Hi, I’ll start the new round of experiences of diagnosis.
In March 2018 I went to donate blood. I remember watching the test sample sinking oh so slowly in the test tube, it seemed very odd. I was told that I was anaemic and was given a printed sheet to take to my GP. A week or so later the GP said I’d got hypothyroidism, vitamin B12 deficiency, possible coeliac disease, iron deficiency, high cholesterol. My results were odd, she wanted me to have another test, electrophoresis, “although she was sure I’d hear nothing more about this”. I searched the internet to see what such a test was for and found it was looking for markers of a cancer I’d never heard of, multiple myeloma. An incurable cancer, with a prognosis of just a few years. I felt pretty well, I’d been a bit lazy, and caring for elderly parents with dementia had been stressful, but I certainly wasn’t ill. When I had a phone call from the GP surgery two days later asking me to go in, on a Friday afternoon, I immediately knew what I’d got. I had read enough to ask the GP specific questions for specific results to know there was little possibility I didn’t have myeloma, and active myeloma at that. I asked the GP about life expectancy given I felt so well, and was told that he’d known people who’d gone from being well to bring dead in 3 months, which in hindsight I think he said as a way of saying that we never know how long we’ll live, but I took as meaning I could be dead in 3 months. My husband was away all weekend and I was paralyzed with shock, trying to plan out what I needed to sort out in my final 3 months.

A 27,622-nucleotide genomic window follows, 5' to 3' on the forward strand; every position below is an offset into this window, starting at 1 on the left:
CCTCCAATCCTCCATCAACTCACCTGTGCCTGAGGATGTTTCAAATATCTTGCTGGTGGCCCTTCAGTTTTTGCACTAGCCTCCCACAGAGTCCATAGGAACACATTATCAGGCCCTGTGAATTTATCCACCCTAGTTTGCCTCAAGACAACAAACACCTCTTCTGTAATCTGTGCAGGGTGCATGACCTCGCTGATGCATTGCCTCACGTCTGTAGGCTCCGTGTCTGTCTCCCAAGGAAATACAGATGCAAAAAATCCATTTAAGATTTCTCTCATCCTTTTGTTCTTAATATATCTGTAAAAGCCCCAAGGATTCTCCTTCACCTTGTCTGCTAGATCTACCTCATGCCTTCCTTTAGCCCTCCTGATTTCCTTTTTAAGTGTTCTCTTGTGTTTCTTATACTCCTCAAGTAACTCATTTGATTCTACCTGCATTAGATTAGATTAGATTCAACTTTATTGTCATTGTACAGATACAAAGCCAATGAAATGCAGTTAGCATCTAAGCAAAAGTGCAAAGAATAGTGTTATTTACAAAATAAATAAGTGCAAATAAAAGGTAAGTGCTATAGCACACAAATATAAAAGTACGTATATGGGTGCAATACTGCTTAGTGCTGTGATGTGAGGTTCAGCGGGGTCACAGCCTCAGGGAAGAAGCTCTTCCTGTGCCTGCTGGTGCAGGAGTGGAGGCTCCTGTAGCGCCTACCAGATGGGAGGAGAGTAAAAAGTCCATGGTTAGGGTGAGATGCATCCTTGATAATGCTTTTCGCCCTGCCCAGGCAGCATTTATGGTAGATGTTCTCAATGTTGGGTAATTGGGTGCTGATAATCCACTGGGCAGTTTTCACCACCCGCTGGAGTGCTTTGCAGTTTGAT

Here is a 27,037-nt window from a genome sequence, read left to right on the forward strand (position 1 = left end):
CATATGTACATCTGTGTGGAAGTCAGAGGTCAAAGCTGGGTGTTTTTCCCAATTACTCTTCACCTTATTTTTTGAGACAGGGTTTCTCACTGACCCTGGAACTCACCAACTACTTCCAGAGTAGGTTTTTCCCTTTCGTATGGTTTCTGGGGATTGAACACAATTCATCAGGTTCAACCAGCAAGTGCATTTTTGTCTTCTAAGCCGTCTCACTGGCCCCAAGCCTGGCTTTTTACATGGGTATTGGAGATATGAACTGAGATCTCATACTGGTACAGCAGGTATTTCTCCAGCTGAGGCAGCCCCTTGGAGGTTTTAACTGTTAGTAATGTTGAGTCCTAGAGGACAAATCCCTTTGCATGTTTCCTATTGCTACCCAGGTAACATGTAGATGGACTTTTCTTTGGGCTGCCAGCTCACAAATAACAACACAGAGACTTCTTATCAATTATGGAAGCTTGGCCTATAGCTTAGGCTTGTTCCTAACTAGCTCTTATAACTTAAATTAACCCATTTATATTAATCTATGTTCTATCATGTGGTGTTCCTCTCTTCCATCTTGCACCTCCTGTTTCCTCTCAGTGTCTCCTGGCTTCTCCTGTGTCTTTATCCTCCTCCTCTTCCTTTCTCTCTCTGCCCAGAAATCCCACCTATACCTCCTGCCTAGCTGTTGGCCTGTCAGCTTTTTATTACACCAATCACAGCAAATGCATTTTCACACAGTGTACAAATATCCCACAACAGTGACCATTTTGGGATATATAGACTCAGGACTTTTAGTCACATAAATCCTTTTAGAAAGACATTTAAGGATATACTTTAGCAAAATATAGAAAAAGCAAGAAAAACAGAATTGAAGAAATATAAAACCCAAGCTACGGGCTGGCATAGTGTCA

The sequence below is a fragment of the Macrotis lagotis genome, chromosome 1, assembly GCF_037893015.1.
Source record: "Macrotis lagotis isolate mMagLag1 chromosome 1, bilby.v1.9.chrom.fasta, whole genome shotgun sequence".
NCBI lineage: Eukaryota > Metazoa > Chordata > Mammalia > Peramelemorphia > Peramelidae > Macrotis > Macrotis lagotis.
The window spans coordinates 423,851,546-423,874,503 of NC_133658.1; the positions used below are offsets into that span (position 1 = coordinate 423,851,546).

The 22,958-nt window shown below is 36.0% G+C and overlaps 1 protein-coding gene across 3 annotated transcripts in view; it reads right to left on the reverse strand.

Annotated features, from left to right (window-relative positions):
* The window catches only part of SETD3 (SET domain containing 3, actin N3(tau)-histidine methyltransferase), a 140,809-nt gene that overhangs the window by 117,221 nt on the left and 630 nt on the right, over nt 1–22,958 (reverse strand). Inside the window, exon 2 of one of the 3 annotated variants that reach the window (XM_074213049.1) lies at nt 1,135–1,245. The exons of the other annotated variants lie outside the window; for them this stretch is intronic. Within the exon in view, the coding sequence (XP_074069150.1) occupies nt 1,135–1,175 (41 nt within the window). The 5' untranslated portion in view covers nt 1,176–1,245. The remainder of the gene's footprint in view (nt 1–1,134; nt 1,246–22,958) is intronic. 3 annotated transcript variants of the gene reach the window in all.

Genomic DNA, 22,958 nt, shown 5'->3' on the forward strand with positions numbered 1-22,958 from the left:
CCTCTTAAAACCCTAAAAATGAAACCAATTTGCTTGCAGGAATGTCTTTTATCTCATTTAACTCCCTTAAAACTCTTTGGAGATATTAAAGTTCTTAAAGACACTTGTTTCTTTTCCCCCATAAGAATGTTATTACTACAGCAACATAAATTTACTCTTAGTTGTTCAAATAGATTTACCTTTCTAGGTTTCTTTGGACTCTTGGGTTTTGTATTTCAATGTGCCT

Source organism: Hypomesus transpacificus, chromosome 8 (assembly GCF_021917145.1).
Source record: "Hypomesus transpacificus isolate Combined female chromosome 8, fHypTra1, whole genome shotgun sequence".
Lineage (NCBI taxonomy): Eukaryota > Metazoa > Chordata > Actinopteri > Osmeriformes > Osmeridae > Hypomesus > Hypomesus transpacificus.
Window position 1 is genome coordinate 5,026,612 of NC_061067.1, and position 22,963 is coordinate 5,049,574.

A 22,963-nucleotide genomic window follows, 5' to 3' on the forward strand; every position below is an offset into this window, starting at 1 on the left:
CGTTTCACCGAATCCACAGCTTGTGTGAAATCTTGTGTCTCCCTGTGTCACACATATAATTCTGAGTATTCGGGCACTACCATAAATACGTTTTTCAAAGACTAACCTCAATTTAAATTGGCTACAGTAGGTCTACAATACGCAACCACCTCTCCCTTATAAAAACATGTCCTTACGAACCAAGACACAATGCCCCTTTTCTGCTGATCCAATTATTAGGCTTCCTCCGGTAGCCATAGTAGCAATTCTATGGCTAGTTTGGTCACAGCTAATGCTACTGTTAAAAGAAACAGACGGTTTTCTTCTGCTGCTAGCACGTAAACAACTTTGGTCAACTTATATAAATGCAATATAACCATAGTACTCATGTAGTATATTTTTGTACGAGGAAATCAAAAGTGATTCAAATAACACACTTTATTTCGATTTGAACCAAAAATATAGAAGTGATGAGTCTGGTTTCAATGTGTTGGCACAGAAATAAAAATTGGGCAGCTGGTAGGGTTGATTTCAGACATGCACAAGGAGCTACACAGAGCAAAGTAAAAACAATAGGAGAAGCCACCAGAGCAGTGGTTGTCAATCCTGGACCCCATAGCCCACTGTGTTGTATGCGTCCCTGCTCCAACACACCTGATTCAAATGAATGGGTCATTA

I was seen by a haematologist within days and had a series of scans, a bone marrow biopsy etc before my formal diagnosis six weeks later. I was totally prepared for being told that I had multiple myeloma, but had I not have been, I would have been made aware by the reverence and concern being shown by the nursing staff before I actually got into the consultation! The only thing that shocked me about my diagnosis was that the consultant said " I’m sorry I can’t prescribe lenalidomide", which at that stage I’d never heard of, although I must have sounded quite informed. Needless to say, that led to further searches about myeloma treatments and then to have a second opinion with someone who could prescribe lenalidomide, (although I had to co-pay to get it). Two years later, I am feeling just as well as I did before diagnosis, I’ve had 5 rounds of triple therapy, a stem cell transplant, surgery to remove a thyroid tumor and I’ve had to rely on India to obtain the lenalidomide maintenance that currently keeps me in remission.
Myeloma is an individual disease, mine is atypical in that I have no known bone lesions and so far haven’t had infections. I won’t push my luck though, like all of us I’m currently being ‘shielded’ trying to avoid the pandemic.